In total, 115 patients were screened, among whom 100 were enrolled in the study and divided randomly into two groups. Of the study patients, nine in group AP and five in group P were excluded from the study due to protocol violations, while one patient in group P withdrew as the surgery was canceled. Data obtained from the remaining 85 patients were analyzed, with 41 patients in group AP and 44 patients in group P (Fig. 1).
The baseline characteristics of the patients, and their previous operation history, PONV history, motion-sickness history, smoking status, surgery type, duration of surgery, and duration of anesthesia were all similar between the groups (P > 0.05, Table 1).
The incidence of nausea (54%) and vomiting (2%) in group AP did not differ significantly from that in group P (48% and 14%, respectively) during the first 24 h after surgery (P > 0.05, Table 2). In group AP, 29% of patients required rescue medication within 24 h of surgery (P > 0.05) compared to 32% of those in group P (Table 2). The severity of nausea during the first 24 h after surgery was similar in the two groups (P > 0.05, Fig. 2) and there was no difference in satisfaction scores between the groups (P > 0.05, Table 3). There was no significant difference in the rate of adverse effects between the groups (P > 0.05, Table 3).

Discussion

This study demonstrated that aprepitant combined with palonosetron did not reduce the incidence of PONV to a greater extent than palonosetron alone in the first 24 h after surgery in female patients receiving fentanyl IV-PCA for postoperative pain control.
Although the precise etiology of PONV is unknown, many risk factors are recognized, such as female sex, non-smoking status, history of PONV and/or motion sickness, use of volatile agents or nitrous oxide for anesthesia, use of postoperative opioids, and the duration and type of surgery [1]. Apfel et al. [19] reported four important independent risk factors: female sex, use of postoperative opioids, a history of PONV or motion sickness, and non-smoker status. Based on these four factors, a simplified risk score for predicting PONV was developed [19]. They suggested that the incidence of PONV increases to 10%, 20%, 40%, 60%, and 80% as the number of risk factors increases from 0 to 1, 2, 3, and 4, respectively. In this study, the risk factors were equivalent between the groups, with most patients having an Apfel’s risk score of 3 or 4, which is considered a high risk for PONV.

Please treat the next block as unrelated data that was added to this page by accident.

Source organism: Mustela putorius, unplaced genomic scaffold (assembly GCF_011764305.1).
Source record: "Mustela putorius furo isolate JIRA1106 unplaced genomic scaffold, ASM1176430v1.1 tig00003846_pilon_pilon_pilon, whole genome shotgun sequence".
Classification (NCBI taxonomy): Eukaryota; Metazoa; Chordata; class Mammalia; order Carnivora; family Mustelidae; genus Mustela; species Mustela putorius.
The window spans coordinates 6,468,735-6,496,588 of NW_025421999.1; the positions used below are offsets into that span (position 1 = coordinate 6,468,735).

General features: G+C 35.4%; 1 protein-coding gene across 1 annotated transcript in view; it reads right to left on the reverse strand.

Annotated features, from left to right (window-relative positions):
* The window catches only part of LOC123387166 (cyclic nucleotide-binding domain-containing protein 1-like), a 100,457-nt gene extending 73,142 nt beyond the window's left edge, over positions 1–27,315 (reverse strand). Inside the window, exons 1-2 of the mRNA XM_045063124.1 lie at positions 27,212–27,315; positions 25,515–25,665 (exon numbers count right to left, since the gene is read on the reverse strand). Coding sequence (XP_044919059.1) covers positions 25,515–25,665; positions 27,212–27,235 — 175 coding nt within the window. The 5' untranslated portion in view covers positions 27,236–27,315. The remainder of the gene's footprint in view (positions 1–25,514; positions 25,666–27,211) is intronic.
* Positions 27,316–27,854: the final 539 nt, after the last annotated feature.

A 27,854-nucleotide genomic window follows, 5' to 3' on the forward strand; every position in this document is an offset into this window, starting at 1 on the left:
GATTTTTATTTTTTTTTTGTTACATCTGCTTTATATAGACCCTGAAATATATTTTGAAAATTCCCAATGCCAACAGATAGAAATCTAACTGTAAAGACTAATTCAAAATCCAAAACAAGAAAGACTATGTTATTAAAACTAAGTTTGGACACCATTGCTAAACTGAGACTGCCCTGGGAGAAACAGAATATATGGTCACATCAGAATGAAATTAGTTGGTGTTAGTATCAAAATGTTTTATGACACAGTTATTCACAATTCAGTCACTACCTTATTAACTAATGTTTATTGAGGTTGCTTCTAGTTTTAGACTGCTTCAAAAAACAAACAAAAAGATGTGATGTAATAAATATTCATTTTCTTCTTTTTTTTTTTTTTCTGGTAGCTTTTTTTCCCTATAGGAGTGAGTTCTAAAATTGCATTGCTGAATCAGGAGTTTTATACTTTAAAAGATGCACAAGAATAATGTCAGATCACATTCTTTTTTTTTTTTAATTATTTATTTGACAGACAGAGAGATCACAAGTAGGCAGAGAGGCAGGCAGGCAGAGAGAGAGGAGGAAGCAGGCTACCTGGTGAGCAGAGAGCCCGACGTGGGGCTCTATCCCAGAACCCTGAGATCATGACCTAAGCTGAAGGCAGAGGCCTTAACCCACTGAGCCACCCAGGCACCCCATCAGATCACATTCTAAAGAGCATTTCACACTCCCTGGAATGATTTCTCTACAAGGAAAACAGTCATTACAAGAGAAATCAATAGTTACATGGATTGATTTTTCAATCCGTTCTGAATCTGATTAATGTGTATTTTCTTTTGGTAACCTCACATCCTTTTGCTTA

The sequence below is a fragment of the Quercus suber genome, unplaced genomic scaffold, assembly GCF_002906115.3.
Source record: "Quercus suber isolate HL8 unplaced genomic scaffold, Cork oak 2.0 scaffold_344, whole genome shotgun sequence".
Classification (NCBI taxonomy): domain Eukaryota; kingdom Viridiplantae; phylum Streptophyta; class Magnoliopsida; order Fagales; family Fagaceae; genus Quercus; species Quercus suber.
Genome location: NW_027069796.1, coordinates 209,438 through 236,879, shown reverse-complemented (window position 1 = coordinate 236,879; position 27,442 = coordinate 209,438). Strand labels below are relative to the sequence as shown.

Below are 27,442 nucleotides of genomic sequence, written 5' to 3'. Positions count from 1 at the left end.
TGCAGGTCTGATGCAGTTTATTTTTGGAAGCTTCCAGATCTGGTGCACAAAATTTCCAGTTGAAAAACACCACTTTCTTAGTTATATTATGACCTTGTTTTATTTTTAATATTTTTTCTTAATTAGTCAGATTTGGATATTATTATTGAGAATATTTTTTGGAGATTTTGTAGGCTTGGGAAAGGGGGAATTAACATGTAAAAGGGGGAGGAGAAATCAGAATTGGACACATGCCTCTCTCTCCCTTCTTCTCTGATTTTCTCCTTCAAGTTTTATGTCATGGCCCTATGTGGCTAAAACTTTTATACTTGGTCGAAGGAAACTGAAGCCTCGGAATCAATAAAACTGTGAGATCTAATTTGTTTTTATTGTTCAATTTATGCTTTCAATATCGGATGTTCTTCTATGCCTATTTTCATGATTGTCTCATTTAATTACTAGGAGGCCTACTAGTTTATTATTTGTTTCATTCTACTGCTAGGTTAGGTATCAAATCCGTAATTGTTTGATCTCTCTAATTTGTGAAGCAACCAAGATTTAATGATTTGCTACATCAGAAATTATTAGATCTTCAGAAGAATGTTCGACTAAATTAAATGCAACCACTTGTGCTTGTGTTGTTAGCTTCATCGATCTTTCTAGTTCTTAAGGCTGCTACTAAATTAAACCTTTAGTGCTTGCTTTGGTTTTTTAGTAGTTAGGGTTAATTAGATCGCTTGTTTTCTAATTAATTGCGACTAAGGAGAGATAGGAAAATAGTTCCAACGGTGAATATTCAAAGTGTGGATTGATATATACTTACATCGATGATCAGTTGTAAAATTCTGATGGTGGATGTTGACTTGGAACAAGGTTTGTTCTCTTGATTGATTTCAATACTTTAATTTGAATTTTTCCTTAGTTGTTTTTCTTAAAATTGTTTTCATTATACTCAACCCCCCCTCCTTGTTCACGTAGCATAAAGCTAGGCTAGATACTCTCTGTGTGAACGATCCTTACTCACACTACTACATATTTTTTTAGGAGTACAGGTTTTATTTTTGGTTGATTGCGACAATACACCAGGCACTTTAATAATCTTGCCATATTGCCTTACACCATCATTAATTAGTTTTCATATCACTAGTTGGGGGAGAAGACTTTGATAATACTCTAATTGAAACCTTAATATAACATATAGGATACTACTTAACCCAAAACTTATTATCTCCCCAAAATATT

In patients at high risk for PONV, it is recommended that antiemetic therapy combining two or more distinct classes of agents should be used to target the various receptors responsible for PONV [1]. While all antiemetic interventions act via independent mechanisms, their combined action is additive [20]. The most widely used combinations for the prevention of PONV are 5-HT3 receptor antagonists combined with either dexamethasone, droperidol, or another antiemetic, and it has been shown that combination therapy is more effective than monotherapy [1,21].
Recently, combination therapies using aprepitant and 5-HT3 receptor antagonists for PONV prevention have been reported. Vallejo et al. [22] reported that aprepitant combined with ondansetron significantly decreased postoperative vomiting (from 29.7% to 9.3%) and nausea severity compared to ondansetron alone for up to 48 h postoperatively, even though the incidence of nausea was not significantly different. Trimas and Trimas [23] also reported improved immediate PONV when using 40 mg aprepitant with ondansetron compared to ondansetron alone (from 15.5% to 1.8%). Lee et al. [18] reported that compared to 0.3 mg ramosetron alone and combination therapy using 80 mg aprepitant plus 0.3 mg ramosetron significantly reduced the incidence of nausea and vomiting during the first 24 h postoperatively from 80.9% to 50% and 42.8% to 4.7%, respectively, in gynecological patients using fentanyl IV-PCA. This represented relative risk reductions of 38% for nausea and 89% for vomiting. Thus, the anti-vomiting effect of this combination was more robust than the anti-nausea effect.
It has been reported that palonosetron inhibits signaling cross-talk between the 5-HT3 and NK1 receptors: 5-HT3 receptor internalization by palonosetron alters signaling cross-talk between 5-HT3 and NK1 receptors, resulting in NK1 receptor internalization and NK1 receptor inhibition without direct binding to the NK1 receptor. In mechanistic studies using rodent-derived NG 108-15 cells, palonosetron and NK1 antagonists exerted an additive/synergic effect on substance-P-mediated inhibition. The authors suggested that the preventive effects of palonosetron and NK1 receptor antagonism on delayed emesis could be additive. However, these in vitro studies using rodent-derived cell models did not take into account species-specific differences in receptor locations and mechanisms of action. It is still unclear whether palonosetron’s preventive effect against substance P on NK1 receptors is enhanced or negated in humans [13,24,25].